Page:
Full article in the May issue of Seahorse

Medemblik Regatta and Semaine Olympique Francaise to launch in Virtual Regatta
The Medemblik Regatta and Semaine Olympique Francaise (SOF) are the latest internationally renowned Olympic sailing events to join the eSailing world.

Following the successful hosting of the Trofeo Princesa Sofia Iberostar, and the ongoing Hempel World Cup Series Genoa, the Dutch and French hosted regattas are the latest to join the platform for special events.

Hempel World Cup Series Genoa runs through to Saturday 18 April before SOF starts on 20 April with the concluding Medal Races on 26 April. The Medemblik Regatta will commence on 4 June and conclude 7 June. The previously announced Kiel Week will run from 20 – 28 June.

Both World Sailing and Virtual Regatta, the leading digital sailing platform, have worked closely with each regatta to recreate each one as a virtual racecourse, available for eSailors all over the world to take part in.

At each regatta, two Olympic boats - 49er and the Nacra 17 - will be available for players to race.

The first few days of each event launch will consist of challenges. Ranked Medal Races will take place over the final two days, open to all players - no qualification for these races is necessary, but results will count towards World and National rankings for eSailors.

These Medal Races for these challenges will also provide an opportunity for two eSailors (one from the 49er and one from the Nacra) to qualify for the eSailing World Championship Playoffs. This will give eSailors a chance at qualifying to the Live Final, where the 2020 eSailing World Champion will be crowned.

The challenges are available now and can be played on Virtual Regatta Inshore on Desktop - iOS - Android.

Monaco's yacht owners have been banned from taking out their superyachts
As Monaco, like the rest of the world, deals with the coronavirus pandemic, its wealthy residents have been mandated to stay in their homes except for essential activities - and cruising on a multimillion-dollar superyacht is not considered essential, even in Monaco.

Monaco's government has temporarily banned all leisure boating activities and barred entry to cruise ships. Port Hercules now requires yachts larger than 78 feet to fill out a mandatory Declaration of Health before entering the port.

Raphael Sauleau, the CEO of Fraser Yachts, a yacht brokerage with offices in Monaco, told Business Insider that residents fully support the lockdown.

"Many captains and crew remain on board yachts, so on lockdown but in good spirits, keeping the yachts (and themselves) in good shape and preparing for the eventual rollback of restrictions which is currently set to start in Monaco in May," Sauleau said. "Yachts sound their horns each night to thank the frontline and essential workers."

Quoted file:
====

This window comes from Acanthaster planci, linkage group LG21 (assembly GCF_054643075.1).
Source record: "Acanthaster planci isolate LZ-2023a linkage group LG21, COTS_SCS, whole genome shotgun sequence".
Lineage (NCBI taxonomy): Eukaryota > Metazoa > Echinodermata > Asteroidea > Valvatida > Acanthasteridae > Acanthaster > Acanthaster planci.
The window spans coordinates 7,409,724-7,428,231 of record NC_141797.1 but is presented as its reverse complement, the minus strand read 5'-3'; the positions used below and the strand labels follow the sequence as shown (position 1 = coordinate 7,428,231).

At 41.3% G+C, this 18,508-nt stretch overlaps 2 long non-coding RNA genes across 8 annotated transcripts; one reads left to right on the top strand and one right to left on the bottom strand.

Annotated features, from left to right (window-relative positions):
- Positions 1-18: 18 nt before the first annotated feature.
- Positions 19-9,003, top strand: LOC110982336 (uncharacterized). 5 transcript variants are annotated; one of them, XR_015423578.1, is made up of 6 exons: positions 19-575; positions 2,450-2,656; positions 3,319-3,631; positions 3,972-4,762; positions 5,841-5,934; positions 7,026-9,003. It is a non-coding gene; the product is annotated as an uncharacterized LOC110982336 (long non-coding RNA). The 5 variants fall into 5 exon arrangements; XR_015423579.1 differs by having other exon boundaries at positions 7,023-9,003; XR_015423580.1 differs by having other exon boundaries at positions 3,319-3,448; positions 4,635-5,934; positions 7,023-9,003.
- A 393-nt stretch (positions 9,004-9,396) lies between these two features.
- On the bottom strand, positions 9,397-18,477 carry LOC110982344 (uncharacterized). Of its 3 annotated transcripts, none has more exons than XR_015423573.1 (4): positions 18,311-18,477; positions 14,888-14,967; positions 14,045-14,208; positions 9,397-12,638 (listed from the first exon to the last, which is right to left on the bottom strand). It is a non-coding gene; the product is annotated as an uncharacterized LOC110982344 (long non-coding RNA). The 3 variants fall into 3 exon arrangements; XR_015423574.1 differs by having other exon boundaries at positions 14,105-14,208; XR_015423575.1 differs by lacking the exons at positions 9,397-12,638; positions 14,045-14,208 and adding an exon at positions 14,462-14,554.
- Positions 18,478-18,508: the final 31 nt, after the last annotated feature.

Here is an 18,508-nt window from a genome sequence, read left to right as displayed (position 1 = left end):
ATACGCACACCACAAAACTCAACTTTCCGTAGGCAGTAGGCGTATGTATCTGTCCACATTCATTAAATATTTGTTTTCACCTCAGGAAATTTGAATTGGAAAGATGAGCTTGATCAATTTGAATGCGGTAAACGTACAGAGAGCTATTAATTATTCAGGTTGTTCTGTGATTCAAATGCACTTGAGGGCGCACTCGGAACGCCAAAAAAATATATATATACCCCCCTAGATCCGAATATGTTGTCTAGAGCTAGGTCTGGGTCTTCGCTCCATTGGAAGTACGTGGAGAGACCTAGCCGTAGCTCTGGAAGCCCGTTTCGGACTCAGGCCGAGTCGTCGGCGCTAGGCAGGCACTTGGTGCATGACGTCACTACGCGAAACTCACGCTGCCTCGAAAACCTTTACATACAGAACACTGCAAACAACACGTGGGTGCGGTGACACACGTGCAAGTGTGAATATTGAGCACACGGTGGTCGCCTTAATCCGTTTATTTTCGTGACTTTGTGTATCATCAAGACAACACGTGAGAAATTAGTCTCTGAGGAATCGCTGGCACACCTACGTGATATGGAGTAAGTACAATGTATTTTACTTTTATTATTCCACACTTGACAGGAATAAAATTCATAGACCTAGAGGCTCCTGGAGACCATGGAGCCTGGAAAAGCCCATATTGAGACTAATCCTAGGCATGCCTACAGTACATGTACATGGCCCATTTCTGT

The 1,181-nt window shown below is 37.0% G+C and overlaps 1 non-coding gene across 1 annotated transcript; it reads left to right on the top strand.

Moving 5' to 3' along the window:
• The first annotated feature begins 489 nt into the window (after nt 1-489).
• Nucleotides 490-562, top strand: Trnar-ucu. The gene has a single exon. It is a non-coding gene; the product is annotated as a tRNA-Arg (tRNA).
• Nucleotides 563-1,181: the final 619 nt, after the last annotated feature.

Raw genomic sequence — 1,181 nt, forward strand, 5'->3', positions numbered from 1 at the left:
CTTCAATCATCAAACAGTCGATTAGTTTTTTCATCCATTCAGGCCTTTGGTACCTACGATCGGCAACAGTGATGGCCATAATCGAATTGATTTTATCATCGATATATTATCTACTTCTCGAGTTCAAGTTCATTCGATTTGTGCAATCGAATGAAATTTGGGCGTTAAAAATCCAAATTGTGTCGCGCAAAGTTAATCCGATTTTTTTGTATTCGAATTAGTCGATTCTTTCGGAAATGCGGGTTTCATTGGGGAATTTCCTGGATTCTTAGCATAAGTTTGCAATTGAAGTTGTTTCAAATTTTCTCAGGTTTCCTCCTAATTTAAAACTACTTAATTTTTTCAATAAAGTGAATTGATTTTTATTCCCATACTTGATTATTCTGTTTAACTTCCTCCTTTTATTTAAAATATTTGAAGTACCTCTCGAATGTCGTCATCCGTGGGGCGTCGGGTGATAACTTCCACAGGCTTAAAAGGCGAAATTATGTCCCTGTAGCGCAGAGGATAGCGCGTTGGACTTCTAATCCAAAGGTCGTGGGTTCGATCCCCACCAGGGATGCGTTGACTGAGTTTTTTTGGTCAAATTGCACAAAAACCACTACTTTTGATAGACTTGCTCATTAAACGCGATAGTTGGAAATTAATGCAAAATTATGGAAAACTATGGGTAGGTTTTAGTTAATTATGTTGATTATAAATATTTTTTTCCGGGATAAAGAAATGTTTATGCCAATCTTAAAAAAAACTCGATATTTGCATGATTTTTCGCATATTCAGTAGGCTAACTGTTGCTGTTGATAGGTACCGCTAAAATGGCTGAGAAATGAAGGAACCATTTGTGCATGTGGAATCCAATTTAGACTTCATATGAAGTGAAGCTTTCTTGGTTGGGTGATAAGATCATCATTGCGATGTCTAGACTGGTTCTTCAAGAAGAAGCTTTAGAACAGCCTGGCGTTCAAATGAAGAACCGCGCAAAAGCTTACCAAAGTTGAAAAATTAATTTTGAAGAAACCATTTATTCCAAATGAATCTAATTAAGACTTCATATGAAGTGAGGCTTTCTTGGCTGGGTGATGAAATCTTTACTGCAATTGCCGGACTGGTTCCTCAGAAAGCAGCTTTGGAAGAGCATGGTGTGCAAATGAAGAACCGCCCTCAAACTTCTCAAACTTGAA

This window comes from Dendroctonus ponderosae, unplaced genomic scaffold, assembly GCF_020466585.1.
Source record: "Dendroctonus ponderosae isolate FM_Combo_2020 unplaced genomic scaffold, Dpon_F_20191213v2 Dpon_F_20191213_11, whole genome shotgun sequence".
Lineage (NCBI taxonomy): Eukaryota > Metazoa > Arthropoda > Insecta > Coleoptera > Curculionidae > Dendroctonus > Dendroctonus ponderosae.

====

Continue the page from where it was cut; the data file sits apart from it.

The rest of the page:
Letters To The Editor -
Letters are limited to 350 words. No personal attacks are permitted. We do require your name but your email address will not be published without your permission.

*From Iain McAllister:

I enjoyed reading Craig Dymock's correction (Eurosail 21 April) of the erroneous Rolex Giraglia statement (Eurosail 20 April) about the 1937 Fastnet Race, but struggled with his comment about the origin of the Royal Yacht Squadron's flag staff which I have always believed comes from the 1874 William Fife II-designed racing cutter BLOODHOUND - originally and at the end of her life owned by the Marquis of Ailsa and broken up c1922 - not Isaac Bell's 1939 Charles E Nicholson-designed ocean racer, later owned by the royal family and now moored at Leith. I of course stand to be corrected.

* From David Brunskil:

I was delighted to see the thoughtful and detailed article by John Quigley.

I should declare an interest - whilst due to age and ill health I am no longer an International Judge I remain an unpaid World Sailing Delegate to the International Maritime Organisation (IMO).

With reference to paragraphs 1&2 of John Quigley’s editorial, World Sailing does act in a broad way to protect the interests of all recreational sailing boat users. The World Sailing IMO delegation is currently involved with the applicability of IMO legislation toward subjects affecting recreational craft including the Polar Code, the use of fully automated ships, the dangers of floating containers and environmental issues including floating plastics and discarded fishing tackle,

Achievements include for example recommendations to all IMO member governments on antifouling for recreational craft and obtaining IMO agreement that all Maritime Rescue Co-ordination Centres should hold copies of the offshore special regulations. The latter is particularly important as coastguards worldwide now have a complete understanding of the safety equipment and crew training required for yachts involved in offshore races governed by the offshore special regulations.

Most of the work is not newsworthy but over the last twenty years or so it has made a significant impact on global legislation affecting our sport.

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The Last Word